|1829||History||Colbran's Tunbridge Wells|
[Starting in 1829] the most important alterations were commenced that the Wells had yet seen. These were made on the Calverley Estate which is the property of John Ward, Esq. of Holwood, in the County of Kent. This gentleman having purchased the Calverley and other considerable property adjoining it, … determined upon erecting a number of edifices suitable to the reception of genteel families; and simultaneously with the larger buildings, a number of shops, &c. in their immediate neighbourhood, so that the residents upon this estate might enjoy the same advantages as those who lived nearer the Springs. In the autumn of 1828, this extensive undertaking was commenced from the designs of Decimus Burton, Esq. the eminent Architect of Spring Garden, London; the Messrs. Bramah, of Pimlico, having taken the ground necessary for the purpose, on a building lease. As these buildings progressed, it was evident that a new town was springing up - villas, a terrace, a parade, rows of shops, &c. soon began to develope themselves, and advanced steadily to completion.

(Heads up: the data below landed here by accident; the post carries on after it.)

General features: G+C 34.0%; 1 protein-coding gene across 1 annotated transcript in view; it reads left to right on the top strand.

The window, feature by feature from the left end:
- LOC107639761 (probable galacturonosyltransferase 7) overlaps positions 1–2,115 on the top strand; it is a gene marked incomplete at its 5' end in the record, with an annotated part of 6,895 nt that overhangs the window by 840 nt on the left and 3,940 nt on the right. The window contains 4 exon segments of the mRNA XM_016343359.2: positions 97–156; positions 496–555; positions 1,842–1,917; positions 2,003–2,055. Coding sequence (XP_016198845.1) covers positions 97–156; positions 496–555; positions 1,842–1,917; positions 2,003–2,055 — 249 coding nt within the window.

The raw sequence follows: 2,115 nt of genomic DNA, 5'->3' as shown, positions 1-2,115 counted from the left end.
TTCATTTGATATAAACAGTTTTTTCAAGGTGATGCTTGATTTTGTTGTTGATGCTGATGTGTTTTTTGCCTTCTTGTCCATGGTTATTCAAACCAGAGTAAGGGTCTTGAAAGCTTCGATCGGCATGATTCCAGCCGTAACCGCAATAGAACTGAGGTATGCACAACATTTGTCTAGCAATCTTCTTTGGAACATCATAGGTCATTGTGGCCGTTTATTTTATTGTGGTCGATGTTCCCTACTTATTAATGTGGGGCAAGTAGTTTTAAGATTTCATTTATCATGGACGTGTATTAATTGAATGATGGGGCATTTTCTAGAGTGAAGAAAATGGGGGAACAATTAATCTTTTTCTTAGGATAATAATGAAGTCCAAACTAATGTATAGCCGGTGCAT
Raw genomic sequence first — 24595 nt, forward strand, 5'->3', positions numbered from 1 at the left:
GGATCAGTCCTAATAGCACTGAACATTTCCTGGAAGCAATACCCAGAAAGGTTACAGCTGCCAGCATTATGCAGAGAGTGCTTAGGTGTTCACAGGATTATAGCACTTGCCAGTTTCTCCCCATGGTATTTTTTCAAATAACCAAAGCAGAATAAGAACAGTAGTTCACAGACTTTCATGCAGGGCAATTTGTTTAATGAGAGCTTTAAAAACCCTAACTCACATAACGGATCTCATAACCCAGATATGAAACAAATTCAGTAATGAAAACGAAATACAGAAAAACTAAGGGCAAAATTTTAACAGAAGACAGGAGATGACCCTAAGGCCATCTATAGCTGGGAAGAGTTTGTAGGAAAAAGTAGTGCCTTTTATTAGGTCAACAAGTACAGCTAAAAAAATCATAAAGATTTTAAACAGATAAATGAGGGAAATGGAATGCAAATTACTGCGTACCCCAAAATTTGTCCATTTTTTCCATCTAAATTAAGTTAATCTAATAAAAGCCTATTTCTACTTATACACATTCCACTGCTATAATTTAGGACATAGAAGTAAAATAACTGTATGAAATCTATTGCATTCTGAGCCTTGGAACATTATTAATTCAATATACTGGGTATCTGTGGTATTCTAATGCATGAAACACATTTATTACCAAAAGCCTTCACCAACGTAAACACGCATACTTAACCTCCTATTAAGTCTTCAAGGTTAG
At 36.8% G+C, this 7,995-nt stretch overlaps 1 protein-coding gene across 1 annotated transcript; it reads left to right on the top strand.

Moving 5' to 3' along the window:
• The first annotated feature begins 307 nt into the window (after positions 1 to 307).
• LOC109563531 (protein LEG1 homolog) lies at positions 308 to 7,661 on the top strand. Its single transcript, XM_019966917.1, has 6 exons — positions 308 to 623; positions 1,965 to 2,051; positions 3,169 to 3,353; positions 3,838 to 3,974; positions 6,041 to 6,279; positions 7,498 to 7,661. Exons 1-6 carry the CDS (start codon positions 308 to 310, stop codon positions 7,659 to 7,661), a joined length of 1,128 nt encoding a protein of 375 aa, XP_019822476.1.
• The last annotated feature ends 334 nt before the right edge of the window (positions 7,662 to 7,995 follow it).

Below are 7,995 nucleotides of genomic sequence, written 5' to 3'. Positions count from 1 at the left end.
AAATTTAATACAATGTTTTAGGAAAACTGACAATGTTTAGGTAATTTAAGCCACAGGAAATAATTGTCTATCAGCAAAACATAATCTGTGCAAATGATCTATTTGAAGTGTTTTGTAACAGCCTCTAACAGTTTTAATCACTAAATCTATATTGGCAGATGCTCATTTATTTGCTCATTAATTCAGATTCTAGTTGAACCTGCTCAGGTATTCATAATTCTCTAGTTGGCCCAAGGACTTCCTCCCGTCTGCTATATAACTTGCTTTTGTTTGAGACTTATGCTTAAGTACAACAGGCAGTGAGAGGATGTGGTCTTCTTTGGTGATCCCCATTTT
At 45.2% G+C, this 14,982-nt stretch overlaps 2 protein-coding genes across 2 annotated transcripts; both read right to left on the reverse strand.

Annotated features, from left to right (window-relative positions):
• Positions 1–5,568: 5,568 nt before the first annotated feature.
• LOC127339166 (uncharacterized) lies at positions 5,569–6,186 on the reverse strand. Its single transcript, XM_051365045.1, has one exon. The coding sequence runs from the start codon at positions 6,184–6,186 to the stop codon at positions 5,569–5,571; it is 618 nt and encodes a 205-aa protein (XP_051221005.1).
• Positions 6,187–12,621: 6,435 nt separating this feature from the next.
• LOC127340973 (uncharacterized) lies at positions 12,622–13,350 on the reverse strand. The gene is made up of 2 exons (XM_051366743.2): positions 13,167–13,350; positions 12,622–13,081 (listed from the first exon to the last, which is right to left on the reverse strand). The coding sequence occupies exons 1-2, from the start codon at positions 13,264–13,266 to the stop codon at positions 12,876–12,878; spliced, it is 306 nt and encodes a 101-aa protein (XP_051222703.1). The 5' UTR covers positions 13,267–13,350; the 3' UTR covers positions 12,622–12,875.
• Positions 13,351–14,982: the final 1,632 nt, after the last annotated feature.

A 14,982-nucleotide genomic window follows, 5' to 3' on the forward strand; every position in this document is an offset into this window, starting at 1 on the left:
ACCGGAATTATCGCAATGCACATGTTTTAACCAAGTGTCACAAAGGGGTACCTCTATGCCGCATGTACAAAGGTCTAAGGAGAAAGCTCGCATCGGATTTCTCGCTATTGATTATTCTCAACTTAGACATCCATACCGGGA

Calverley Park comprises 26 acres, adjoining to and overlooking 20 acres of meadow and pleasure grounds in front of the Hotel, and contains twenty-four villas, chiefly of the Italian and Grecian style of architecture. The elegant appearance of these buildings attracts attention and excites admiration; and the views from the Park are at once extensive, diversified, and beautiful; equal, if not superior, to any at the Wells.
At the north west side of the park, is Calverley Promenade, built in the form of a crescent. This row of buildings (seventeen in number) was originally intended for shops, but within the last two years several of them have been converted into dwelling-houses. At one end of the promenade there are Shampooing and Vapour Baths; in the centre, a Library, Reading Room, &c., opposite to which is a Fountain, and beyond that a temporary Orchestra has been erected, where, in the season, a band is stationed to amuse the company. Immediately adjacent to the promenade is the Calverley Hotel, which has been recently finished; the accommodations here are of the first-rate description, and the situation in which it is placed, commanding as it does an uninterrupted view over delightful scenery, renders it one of the most charming spots in the country.